My own research is based on trying to address these kinds of limitations by vibrating the screen and using software to place the sounds where the objects and events are in the displayed content. I call this ‘audiovisual colocation’ and I have a Udemy course where I teach people how they can build their own collocative displays in a kind of DIY manner.
Much of the sound design for 360 will be similar to regular films (e.g. diegetic vs non-diegetic sound, or on-screen vs. off-screen sound, etc.), only you have much more emphasis on attending to the spatial audio aspects and localizing sound in space becomes trickier and more a component of the overall aesthetic.
StudentFilmmakers Magazine: Is there an industry standard when it comes to capturing panoramic three-dimensional sound – like specific outdoor and studio microphones, recording devices and software?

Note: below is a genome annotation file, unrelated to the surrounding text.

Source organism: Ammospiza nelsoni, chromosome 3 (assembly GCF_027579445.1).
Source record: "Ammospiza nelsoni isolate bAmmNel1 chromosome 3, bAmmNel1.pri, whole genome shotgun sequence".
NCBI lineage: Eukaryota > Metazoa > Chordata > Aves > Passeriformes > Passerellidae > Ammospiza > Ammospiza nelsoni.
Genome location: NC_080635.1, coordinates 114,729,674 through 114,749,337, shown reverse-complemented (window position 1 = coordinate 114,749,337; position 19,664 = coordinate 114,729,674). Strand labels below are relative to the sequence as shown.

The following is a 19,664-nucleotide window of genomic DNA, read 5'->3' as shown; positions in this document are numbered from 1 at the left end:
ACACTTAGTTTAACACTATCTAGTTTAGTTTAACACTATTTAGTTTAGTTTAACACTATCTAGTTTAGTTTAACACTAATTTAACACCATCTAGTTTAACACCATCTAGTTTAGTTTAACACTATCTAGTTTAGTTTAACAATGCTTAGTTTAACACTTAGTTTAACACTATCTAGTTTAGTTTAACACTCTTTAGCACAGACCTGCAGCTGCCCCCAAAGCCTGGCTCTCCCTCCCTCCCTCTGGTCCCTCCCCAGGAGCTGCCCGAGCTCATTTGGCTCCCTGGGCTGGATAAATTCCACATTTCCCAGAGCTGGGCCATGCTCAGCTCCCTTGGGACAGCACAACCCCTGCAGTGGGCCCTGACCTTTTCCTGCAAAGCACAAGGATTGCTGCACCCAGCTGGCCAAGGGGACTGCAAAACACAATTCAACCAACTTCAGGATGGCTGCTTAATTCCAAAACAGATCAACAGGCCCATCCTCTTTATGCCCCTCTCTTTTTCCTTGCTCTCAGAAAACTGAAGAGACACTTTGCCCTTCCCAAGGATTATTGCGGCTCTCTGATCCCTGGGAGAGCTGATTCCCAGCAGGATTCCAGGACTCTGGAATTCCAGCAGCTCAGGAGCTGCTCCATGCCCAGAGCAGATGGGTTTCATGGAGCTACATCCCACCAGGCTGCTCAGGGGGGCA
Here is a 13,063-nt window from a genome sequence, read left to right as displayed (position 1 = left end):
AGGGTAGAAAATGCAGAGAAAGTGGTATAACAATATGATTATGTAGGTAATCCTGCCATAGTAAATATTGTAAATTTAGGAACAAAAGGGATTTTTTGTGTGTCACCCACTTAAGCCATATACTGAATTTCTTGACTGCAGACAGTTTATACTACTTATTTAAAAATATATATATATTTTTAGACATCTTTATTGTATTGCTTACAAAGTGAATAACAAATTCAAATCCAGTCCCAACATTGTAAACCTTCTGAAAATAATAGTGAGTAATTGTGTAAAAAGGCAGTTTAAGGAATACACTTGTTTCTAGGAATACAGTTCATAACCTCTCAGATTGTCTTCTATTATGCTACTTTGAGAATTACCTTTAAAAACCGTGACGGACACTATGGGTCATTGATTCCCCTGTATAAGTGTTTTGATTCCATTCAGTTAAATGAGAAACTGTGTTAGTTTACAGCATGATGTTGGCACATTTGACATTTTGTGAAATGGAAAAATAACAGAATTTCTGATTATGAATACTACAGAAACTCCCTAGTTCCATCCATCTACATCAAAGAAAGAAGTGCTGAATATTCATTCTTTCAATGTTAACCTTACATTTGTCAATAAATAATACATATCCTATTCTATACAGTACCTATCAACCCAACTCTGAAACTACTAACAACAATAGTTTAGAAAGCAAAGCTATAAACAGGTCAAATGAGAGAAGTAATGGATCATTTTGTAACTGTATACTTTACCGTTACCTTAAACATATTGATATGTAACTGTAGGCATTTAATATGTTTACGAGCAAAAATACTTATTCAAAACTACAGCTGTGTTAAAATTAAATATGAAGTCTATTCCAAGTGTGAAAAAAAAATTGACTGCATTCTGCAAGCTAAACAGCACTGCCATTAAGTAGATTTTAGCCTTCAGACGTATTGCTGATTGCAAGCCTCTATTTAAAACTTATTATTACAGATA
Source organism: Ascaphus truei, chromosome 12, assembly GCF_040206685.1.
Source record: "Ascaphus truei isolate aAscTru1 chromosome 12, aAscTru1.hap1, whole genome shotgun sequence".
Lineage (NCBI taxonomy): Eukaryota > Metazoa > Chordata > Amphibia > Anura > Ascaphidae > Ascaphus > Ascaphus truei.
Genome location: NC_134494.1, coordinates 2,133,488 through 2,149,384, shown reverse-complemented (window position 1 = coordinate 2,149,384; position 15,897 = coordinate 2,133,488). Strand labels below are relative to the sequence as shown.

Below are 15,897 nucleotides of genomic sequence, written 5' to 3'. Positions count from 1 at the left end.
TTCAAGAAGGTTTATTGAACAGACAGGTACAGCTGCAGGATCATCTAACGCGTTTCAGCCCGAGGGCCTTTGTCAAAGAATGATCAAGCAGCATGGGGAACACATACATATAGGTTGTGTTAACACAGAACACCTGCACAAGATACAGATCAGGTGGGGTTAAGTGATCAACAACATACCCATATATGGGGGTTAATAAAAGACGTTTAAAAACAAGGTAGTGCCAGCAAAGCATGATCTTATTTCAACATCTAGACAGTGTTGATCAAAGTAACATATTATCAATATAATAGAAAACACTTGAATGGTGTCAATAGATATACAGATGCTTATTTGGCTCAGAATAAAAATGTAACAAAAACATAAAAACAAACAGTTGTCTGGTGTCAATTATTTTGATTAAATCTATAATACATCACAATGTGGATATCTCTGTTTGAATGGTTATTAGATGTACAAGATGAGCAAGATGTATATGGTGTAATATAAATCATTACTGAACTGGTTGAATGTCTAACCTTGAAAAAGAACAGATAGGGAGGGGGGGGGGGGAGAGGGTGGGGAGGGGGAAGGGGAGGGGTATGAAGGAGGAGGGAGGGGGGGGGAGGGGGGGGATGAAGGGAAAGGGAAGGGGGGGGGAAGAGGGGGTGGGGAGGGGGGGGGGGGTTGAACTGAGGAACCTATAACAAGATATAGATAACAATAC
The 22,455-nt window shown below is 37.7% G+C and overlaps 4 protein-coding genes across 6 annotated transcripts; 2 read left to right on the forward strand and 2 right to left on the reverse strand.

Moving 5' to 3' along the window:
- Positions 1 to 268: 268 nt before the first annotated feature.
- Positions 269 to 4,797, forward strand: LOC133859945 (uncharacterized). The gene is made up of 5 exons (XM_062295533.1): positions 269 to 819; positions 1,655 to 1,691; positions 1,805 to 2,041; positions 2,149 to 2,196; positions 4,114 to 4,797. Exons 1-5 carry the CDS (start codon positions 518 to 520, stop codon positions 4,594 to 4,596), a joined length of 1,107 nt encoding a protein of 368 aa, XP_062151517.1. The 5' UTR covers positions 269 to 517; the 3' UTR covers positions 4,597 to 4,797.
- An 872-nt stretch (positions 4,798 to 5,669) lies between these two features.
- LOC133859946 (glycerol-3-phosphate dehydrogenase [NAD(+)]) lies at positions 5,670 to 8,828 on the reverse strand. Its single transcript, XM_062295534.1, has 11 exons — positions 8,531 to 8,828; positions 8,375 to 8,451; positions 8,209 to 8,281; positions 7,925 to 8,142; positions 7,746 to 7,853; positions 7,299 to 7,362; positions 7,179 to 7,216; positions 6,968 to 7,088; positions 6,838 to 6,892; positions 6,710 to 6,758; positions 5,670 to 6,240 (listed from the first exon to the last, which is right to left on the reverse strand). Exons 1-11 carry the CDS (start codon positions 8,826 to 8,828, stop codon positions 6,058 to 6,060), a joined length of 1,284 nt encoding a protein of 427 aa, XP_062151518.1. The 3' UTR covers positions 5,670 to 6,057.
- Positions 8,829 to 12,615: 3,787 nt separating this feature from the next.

Michael Filimowicz: Surround comes in many channel ‘flavors,’ e.g. 5.1, 7.1, even 22.2! That’s a Japanese standard for ultra-high definition television. But classically, in film ‘stereo’ means basically 4 channel audio, with the idea of a listener in the center. Thus, you find surround sound field recording equipment with capsule designs that capture 4 channels of the sound field around the mic. Since dialogue is usually panned center, a surround ambience recording might place the ambient audio in front left, front right, rear left, and rear right channels. So, just go with any of the 4 channel mic designs, which are sometimes something like two stereo mics at angles to each other but where you can get 4 individual audio tracks from the same mic.